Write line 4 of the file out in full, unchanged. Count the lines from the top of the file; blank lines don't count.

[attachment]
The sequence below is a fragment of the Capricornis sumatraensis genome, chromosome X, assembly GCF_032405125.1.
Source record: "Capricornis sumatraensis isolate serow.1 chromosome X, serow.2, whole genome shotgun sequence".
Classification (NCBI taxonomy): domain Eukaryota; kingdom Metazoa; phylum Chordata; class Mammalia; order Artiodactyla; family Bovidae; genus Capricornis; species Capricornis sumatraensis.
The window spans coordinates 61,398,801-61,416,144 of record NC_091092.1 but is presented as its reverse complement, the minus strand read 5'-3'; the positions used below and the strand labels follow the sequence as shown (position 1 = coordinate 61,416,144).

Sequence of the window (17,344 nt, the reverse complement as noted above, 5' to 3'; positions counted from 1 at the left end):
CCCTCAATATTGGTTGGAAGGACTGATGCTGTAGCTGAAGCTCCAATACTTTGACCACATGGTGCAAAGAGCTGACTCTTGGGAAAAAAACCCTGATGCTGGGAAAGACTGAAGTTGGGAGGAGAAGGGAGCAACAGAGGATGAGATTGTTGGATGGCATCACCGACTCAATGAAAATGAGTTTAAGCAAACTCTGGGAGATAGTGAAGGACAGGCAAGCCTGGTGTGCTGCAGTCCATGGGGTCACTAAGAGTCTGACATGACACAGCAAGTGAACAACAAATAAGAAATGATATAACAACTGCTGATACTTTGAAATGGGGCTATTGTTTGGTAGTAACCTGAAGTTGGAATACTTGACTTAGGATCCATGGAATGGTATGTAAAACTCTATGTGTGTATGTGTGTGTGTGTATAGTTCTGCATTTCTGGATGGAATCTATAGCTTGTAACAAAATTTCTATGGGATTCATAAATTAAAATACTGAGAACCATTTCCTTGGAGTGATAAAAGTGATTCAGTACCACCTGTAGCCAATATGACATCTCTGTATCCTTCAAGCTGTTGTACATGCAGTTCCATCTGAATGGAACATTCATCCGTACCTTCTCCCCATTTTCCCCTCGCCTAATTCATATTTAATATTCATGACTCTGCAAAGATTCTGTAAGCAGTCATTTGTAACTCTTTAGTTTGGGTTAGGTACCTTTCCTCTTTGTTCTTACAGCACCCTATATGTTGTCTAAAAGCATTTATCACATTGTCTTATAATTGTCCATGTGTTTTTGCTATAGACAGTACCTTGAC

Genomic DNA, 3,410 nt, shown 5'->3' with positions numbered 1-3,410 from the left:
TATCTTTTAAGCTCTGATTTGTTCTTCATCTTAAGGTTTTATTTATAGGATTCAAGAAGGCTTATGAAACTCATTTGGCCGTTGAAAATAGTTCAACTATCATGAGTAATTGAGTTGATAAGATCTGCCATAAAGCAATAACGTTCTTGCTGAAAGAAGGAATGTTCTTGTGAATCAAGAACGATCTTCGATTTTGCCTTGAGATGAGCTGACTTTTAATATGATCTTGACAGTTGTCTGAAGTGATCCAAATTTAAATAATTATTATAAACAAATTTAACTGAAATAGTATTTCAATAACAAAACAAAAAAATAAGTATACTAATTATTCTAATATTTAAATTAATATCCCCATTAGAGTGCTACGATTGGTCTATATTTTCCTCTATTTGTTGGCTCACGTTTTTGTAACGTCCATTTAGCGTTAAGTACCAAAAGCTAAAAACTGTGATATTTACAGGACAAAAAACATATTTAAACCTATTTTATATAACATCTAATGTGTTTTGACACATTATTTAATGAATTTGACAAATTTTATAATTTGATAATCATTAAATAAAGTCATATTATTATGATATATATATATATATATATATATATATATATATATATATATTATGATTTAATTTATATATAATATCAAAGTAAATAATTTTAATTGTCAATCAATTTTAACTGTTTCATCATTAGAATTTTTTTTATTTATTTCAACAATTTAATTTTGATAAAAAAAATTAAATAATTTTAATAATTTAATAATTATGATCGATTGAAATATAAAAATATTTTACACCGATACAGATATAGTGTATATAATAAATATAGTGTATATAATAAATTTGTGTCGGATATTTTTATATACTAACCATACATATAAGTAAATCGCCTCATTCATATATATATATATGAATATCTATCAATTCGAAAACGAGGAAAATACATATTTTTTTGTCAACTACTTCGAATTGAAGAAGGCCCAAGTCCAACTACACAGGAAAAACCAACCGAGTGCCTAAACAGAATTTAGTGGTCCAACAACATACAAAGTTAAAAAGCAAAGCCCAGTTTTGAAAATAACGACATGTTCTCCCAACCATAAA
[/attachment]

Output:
The window spans coordinates 61,398,801-61,416,144 of record NC_091092.1 but is presented as its reverse complement, the minus strand read 5'-3'; the positions used below and the strand labels follow the sequence as shown (position 1 = coordinate 61,416,144).